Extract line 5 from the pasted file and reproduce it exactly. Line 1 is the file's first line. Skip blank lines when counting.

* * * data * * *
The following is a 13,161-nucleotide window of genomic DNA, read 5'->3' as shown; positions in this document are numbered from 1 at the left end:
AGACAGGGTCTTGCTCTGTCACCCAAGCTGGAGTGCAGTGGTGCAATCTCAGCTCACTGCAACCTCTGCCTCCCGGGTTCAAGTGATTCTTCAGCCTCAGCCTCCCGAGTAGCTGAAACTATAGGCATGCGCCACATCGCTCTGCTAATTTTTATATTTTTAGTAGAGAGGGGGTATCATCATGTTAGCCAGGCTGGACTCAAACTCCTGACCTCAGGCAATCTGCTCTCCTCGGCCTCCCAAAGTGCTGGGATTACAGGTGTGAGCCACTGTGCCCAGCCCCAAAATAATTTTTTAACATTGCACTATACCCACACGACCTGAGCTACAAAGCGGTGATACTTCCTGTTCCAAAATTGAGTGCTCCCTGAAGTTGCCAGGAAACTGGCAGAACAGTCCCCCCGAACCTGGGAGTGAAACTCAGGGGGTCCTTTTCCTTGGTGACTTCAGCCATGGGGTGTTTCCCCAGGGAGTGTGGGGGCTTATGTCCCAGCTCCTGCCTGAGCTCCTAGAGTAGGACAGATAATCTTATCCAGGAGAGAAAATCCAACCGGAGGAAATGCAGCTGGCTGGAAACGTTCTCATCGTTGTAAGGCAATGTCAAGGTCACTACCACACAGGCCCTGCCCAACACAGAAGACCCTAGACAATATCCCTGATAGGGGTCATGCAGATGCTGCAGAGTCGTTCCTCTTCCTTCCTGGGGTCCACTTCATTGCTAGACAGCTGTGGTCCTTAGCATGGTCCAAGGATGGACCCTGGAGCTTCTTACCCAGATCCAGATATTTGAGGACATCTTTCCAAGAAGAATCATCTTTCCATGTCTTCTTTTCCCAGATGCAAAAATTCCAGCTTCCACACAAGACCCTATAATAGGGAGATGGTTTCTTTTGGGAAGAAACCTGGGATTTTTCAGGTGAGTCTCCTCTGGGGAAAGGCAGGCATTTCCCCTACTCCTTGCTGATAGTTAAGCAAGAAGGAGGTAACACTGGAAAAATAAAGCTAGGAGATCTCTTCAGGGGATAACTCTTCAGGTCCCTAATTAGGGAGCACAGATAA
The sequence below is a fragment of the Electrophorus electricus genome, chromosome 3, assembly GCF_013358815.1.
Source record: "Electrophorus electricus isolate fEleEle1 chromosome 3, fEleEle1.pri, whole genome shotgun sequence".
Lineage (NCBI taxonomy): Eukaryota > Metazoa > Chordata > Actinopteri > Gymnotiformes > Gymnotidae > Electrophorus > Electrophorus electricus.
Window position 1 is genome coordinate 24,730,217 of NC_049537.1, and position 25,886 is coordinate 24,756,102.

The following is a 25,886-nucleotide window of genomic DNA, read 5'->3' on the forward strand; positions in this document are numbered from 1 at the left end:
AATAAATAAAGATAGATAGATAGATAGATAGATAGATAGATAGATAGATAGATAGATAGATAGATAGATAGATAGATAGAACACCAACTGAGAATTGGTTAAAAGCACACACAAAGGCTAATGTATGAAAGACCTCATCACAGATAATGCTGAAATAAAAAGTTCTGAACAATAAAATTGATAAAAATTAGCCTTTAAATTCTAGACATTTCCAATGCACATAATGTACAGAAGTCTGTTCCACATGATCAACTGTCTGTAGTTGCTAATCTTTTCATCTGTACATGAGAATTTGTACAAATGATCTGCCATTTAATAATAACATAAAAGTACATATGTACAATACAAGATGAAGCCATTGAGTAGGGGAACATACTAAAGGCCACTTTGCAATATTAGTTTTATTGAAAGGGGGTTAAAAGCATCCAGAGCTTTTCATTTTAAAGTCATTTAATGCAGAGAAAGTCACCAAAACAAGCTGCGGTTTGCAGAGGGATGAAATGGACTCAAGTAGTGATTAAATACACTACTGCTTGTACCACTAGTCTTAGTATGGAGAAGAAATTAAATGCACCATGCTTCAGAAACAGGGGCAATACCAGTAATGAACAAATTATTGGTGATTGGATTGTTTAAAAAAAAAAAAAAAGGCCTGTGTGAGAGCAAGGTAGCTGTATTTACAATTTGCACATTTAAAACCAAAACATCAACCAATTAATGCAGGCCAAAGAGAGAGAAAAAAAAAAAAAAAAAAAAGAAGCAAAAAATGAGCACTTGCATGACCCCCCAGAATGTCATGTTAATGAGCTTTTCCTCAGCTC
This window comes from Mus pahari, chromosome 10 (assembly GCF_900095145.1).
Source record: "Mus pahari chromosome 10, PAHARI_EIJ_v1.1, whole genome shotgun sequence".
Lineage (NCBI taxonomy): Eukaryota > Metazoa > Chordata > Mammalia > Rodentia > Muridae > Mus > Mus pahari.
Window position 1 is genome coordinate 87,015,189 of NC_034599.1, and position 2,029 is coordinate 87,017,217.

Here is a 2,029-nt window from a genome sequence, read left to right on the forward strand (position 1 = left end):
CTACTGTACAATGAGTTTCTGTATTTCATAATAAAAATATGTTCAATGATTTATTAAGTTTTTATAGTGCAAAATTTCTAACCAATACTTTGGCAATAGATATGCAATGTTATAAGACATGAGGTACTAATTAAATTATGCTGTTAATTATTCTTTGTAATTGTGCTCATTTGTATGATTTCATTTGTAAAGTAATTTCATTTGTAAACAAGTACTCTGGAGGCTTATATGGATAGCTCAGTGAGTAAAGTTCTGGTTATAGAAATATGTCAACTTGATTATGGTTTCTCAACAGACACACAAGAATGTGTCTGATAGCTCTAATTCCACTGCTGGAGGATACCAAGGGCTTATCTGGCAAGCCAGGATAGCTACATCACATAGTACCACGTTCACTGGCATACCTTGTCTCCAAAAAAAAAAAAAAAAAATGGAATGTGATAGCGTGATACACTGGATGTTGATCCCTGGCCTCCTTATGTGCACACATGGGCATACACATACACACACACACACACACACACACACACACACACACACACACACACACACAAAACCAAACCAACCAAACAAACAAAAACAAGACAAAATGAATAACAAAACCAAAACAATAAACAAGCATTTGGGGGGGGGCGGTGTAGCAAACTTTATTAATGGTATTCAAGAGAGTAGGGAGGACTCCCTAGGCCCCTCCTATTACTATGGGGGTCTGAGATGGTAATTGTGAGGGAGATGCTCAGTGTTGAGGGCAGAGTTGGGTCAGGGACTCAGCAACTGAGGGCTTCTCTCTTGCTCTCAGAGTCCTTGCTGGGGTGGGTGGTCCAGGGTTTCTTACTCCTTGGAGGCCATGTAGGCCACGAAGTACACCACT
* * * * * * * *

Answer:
Lineage (NCBI taxonomy): Eukaryota > Metazoa > Chordata > Actinopteri > Gymnotiformes > Gymnotidae > Electrophorus > Electrophorus electricus.